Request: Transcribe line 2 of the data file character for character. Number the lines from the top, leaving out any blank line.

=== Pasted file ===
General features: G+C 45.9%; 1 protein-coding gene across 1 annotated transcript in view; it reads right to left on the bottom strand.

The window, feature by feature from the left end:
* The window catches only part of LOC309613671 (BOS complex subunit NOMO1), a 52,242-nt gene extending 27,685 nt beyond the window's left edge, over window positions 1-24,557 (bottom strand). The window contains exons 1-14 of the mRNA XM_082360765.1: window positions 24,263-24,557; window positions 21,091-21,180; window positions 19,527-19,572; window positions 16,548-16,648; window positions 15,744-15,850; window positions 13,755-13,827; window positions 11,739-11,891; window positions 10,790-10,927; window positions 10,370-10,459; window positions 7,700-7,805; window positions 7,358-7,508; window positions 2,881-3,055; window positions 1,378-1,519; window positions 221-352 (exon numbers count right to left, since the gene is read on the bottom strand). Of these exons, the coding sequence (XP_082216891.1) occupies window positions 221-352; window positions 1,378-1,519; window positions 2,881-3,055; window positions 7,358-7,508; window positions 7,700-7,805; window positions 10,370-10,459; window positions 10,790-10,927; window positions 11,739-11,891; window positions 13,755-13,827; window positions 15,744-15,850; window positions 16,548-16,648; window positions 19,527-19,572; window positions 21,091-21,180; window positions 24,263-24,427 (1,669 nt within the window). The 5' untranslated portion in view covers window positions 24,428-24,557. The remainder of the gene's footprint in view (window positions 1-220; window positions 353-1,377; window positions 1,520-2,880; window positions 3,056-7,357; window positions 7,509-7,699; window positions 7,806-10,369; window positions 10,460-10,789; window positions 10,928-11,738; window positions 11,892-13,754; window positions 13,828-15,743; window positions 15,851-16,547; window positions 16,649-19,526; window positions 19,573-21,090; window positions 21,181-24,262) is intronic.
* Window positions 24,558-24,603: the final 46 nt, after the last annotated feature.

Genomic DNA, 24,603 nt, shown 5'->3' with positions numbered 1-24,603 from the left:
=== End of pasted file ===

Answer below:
The window, feature by feature from the left end: